PRAC recommends against combined use of medicines affecting the renin-angiotensin (RAS) system
Recommendation will now be considered by CHMP for final opinion
The European Medicines Agency’s Pharmacovigilance Risk Assessment Committee (PRAC) has reviewed the risks of combining different classes of medicines that act on the renin-angiotensin (RAS) system, a hormone system that controls blood pressure and the volume of fluids in the body. These medicines (called RAS-acting agents) belong to three main classes: angiotensin-receptor blockers (ARBs, sometimes known as sartans), angiotensin-converting enzyme inhibitors (ACE-inhibitors) and direct renin inhibitors such as aliskiren.
The PRAC has advised that combining medicines from any two of these classes should not be recommended, and in particular that patients with diabetes-related kidney problems (diabetic nephropathy) should not be given an ARB with an ACE-inhibitor. Where such combination (dual blockade) is considered absolutely necessary, it must be carried out under specialist supervision with close monitoring of kidney function, fluid and salt balance and blood pressure. (This would include the licensed use of the ARBs candesartan or valsartan as add-on therapy to ACE-inhibitors in patients with heart failure who require such a combination.) The combination of aliskiren with an ARB or ACE-inhibitor is strictly contraindicated in those with kidney impairment or diabetes.
The PRAC recommendation will now be forwarded to the Committee for Medicinal Products for Human Use (CHMP) which will adopt the Agency’s final opinion.
The RAS system is involved in maintaining water and salt (electrolyte) balance in the body, and hence in controlling blood pressure, and RAS-acting agents are used particularly in the treatment of hypertension (high blood pressure) and congestive heart failure (a type of heart disease where the heart cannot pump enough blood around the body), while some are also used in certain kidney disorders to help reduce loss of protein in the urine. In order to achieve greater control, such medicines have been given in combination, but the review was started due to concerns that combining several RAS-acting agents could increase the risk of hyperkalaemia (high blood potassium levels), low blood pressure and worsening of kidney function compared with using one of these medicines alone, and might not have the anticipated beneficial effects.
This review follows a previous EMA review of medicines containing aliskiren, which concluded in February 2012 that the combination of aliskiren with an ACE-inhibitor or ARB could increase the risk of side effects on the heart, circulation and kidneys, and was therefore not recommended in any patient and should be contraindicated in patients with diabetes or moderate to severe kidney impairment, who are at greater risk.
The PRAC supported the conclusions of the previous review. In addition, it found evidence from several large studies in patients with various pre-existing heart and circulatory disorders, or with type 2 diabetes, that combination of an ARB with an ACE-inhibitor was associated with an increased risk of hyperkalaemia, kidney damage or low blood pressure compared with using either medicine alone. Furthermore, no significant benefits from dual blockade were seen in patients without heart failure and benefits were thought to outweigh risk only in a selected group of patients with heart failure in whom other treatments were unsuitable.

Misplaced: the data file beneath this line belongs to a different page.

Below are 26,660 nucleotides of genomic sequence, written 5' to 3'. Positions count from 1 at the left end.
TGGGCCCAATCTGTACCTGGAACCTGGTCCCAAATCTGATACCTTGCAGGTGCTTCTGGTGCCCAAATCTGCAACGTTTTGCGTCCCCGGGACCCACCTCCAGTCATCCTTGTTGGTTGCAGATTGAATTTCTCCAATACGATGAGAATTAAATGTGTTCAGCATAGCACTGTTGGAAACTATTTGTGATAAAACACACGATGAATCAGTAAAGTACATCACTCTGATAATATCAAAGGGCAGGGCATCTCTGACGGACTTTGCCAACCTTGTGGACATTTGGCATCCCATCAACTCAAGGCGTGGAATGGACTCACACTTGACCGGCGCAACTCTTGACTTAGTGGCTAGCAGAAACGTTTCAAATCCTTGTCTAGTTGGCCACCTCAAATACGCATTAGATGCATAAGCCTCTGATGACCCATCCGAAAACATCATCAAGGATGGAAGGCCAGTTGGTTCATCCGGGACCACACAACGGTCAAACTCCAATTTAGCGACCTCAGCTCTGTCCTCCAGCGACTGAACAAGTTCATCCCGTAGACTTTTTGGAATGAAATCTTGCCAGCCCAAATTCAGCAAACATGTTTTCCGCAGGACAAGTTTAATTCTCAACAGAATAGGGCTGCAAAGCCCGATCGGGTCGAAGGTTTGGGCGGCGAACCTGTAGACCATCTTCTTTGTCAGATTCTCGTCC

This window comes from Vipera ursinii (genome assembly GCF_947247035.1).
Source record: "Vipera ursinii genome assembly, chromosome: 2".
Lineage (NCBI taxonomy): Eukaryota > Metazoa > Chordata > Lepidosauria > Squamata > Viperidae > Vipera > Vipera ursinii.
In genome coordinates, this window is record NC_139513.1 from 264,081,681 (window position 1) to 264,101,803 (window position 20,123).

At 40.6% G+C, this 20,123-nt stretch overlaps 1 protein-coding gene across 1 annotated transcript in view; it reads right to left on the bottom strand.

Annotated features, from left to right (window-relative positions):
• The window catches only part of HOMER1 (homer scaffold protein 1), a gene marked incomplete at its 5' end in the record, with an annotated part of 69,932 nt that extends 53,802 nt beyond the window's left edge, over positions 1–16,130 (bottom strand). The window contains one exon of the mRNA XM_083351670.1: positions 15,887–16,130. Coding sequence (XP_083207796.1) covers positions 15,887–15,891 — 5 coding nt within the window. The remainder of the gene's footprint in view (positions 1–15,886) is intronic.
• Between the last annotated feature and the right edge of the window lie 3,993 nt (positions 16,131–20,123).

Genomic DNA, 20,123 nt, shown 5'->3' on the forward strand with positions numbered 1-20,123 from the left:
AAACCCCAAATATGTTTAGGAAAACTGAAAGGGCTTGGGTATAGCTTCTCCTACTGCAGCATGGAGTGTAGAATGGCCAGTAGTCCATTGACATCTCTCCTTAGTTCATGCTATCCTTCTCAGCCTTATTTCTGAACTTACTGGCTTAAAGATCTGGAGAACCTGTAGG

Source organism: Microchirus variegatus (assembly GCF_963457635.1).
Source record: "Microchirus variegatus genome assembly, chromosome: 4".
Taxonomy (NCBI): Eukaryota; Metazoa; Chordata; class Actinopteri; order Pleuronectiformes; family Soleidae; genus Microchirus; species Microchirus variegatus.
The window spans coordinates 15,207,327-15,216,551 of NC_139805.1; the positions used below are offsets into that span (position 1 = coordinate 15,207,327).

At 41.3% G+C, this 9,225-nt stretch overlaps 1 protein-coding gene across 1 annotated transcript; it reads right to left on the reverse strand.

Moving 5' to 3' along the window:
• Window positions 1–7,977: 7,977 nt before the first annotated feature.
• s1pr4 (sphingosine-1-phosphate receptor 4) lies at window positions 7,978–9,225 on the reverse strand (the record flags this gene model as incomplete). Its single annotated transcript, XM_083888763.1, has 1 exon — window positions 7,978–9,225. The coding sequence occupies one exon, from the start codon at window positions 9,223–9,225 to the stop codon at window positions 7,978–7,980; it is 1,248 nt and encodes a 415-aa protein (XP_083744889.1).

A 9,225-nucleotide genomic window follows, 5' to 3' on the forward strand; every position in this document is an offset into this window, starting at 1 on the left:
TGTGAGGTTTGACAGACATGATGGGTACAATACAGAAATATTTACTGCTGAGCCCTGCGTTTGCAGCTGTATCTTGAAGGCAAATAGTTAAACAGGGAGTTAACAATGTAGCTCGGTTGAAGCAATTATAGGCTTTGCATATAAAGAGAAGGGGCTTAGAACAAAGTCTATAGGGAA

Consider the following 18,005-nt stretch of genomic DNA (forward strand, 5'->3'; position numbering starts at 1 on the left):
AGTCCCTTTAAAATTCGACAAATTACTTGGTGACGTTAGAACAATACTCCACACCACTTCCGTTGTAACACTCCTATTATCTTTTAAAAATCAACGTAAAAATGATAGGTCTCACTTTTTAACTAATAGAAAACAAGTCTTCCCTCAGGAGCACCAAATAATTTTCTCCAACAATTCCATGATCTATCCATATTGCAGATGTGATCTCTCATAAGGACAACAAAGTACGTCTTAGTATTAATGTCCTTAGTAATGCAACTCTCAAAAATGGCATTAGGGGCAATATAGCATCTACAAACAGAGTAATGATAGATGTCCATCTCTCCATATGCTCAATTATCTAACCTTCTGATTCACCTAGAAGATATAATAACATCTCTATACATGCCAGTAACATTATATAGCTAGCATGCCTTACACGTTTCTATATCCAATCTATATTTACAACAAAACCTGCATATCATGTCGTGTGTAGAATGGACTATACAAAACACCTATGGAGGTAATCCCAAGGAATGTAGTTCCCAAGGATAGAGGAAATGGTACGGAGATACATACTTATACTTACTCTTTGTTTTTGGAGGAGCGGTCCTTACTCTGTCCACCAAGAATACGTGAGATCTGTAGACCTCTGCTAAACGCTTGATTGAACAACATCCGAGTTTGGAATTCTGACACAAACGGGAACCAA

Further details of the review and the evidence behind it, as well as recommendations for patients and healthcare professionals, will be made available at the time of the CHMP opinion.
More about the medicine
RAS-acting agents work by blocking different stages of the renin-angiotensin system (RAS). ARBs (containing the active substances azilsartan, candesartan, eprosartan, irbesartan, losartan, olmesartan, telmisartan or valsartan) block receptors for a hormone called angiotensin II. Blocking the action of this hormone allows blood vessels to widen and helps to reduce the amount of water re-absorbed by the kidneys, thereby reducing blood pressure in the body. ACE-inhibitors (benazepril, captopril, cilazapril, delapril, enalapril, fosinopril, imidapril, lisinopril, moexipril, perindopril, quinapril, ramipril, spirapril, trandolapril or zofenopril) and direct renin inhibitors (aliskiren) block the actions of specific enzymes involved in the production of angiotensin II in the body (ACE-inhibitors block angiotensin-converting enzyme, while renin inhibitors block an enzyme called renin).
RAS-acting agents have been authorised in the European Union (EU) through central and national approval procedures and are widely available in the EU under a variety of trade names.
More about the procedure
The review of RAS-acting agents was initiated at the request of the Italian Medicines Agency (AIFA), under Article 31 of Directive 2001/83/EC.
The review has been carried out by the Pharmacovigilance Risk Assessment Committee (PRAC), the Committee responsible for the evaluation of safety issues for human medicines, which has made a set of recommendations. The PRAC recommendation will now be forwarded to the Committee for Medicinal Products for Human Use (CHMP), responsible for all questions concerning medicines for human use, which will adopt the Agency’s final opinion.
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|PRAC recommends against combined use of medicines affecting the renin-angiotensin (RAS) system||(English only)||2014-04-11|
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Monika Benstetter or Martin Harvey
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